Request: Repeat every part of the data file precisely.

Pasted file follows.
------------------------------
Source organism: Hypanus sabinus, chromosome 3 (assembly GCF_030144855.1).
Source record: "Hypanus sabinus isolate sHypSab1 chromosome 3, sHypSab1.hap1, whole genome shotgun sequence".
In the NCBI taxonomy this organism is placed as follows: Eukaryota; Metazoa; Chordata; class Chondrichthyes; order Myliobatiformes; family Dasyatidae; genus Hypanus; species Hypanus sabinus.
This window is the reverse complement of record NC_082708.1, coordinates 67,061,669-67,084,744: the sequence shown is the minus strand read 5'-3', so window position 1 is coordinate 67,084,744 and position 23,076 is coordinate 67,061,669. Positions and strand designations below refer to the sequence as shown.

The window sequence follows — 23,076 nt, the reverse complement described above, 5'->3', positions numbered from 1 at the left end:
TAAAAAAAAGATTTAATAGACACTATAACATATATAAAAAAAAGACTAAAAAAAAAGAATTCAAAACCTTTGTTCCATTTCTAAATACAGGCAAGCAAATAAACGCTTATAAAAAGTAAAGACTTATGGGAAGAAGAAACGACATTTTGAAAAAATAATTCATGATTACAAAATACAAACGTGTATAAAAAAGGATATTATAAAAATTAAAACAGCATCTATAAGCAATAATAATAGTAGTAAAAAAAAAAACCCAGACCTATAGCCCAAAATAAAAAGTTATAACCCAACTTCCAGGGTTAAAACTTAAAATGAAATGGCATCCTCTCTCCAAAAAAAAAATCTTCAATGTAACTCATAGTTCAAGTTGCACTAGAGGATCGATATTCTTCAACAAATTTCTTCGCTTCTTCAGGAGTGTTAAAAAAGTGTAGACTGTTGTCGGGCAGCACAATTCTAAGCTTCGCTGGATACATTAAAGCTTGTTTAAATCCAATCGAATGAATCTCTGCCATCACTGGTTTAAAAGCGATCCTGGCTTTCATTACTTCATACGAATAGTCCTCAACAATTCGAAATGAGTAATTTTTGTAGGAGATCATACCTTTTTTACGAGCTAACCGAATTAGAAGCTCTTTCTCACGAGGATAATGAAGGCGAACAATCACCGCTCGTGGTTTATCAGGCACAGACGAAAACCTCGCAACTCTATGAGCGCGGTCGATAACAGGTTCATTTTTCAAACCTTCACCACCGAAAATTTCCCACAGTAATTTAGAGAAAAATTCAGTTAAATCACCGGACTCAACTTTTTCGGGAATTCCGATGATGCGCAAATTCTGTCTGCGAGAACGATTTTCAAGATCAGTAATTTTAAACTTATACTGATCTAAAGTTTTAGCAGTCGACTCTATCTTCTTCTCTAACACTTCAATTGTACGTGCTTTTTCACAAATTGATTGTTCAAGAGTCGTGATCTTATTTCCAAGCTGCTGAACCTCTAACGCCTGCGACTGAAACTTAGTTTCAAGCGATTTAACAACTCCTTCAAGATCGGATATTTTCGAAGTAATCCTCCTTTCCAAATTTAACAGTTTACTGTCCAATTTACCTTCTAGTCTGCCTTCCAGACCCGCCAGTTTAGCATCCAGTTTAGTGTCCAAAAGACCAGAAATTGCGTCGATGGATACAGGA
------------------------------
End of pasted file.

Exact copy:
Source organism: Hypanus sabinus, chromosome 3 (assembly GCF_030144855.1).
Source record: "Hypanus sabinus isolate sHypSab1 chromosome 3, sHypSab1.hap1, whole genome shotgun sequence".
In the NCBI taxonomy this organism is placed as follows: Eukaryota; Metazoa; Chordata; class Chondrichthyes; order Myliobatiformes; family Dasyatidae; genus Hypanus; species Hypanus sabinus.
This window is the reverse complement of record NC_082708.1, coordinates 67,061,669-67,084,744: the sequence shown is the minus strand read 5'-3', so window position 1 is coordinate 67,084,744 and position 23,076 is coordinate 67,061,669. Positions and strand designations below refer to the sequence as shown.

The window sequence follows — 23,076 nt, the reverse complement described above, 5'->3', positions numbered from 1 at the left end:
TAAAAAAAAGATTTAATAGACACTATAACATATATAAAAAAAAGACTAAAAAAAAAGAATTCAAAACCTTTGTTCCATTTCTAAATACAGGCAAGCAAATAAACGCTTATAAAAAGTAAAGACTTATGGGAAGAAGAAACGACATTTTGAAAAAATAATTCATGATTACAAAATACAAACGTGTATAAAAAAGGATATTATAAAAATTAAAACAGCATCTATAAGCAATAATAATAGTAGTAAAAAAAAAAACCCAGACCTATAGCCCAAAATAAAAAGTTATAACCCAACTTCCAGGGTTAAAACTTAAAATGAAATGGCATCCTCTCTCCAAAAAAAAAATCTTCAATGTAACTCATAGTTCAAGTTGCACTAGAGGATCGATATTCTTCAACAAATTTCTTCGCTTCTTCAGGAGTGTTAAAAAAGTGTAGACTGTTGTCGGGCAGCACAATTCTAAGCTTCGCTGGATACATTAAAGCTTGTTTAAATCCAATCGAATGAATCTCTGCCATCACTGGTTTAAAAGCGATCCTGGCTTTCATTACTTCATACGAATAGTCCTCAACAATTCGAAATGAGTAATTTTTGTAGGAGATCATACCTTTTTTACGAGCTAACCGAATTAGAAGCTCTTTCTCACGAGGATAATGAAGGCGAACAATCACCGCTCGTGGTTTATCAGGCACAGACGAAAACCTCGCAACTCTATGAGCGCGGTCGATAACAGGTTCATTTTTCAAACCTTCACCACCGAAAATTTCCCACAGTAATTTAGAGAAAAATTCAGTTAAATCACCGGACTCAACTTTTTCGGGAATTCCGATGATGCGCAAATTCTGTCTGCGAGAACGATTTTCAAGATCAGTAATTTTAAACTTATACTGATCTAAAGTTTTAGCAGTCGACTCTATCTTCTTCTCTAACACTTCAATTGTACGTGCTTTTTCACAAATTGATTGTTCAAGAGTCGTGATCTTATTTCCAAGCTGCTGAACCTCTAACGCCTGCGACTGAAACTTAGTTTCAAGCGATTTAACAACTCCTTCAAGATCGGATATTTTCGAAGTAATCCTCCTTTCCAAATTTAACAGTTTACTGTCCAATTTACCTTCTAGTCTGCCTTCCAGACCCGCCAGTTTAGCATCCAGTTTAGTGTCCAAAAGACCAGAAATTGCGTCGATGGATACAGGA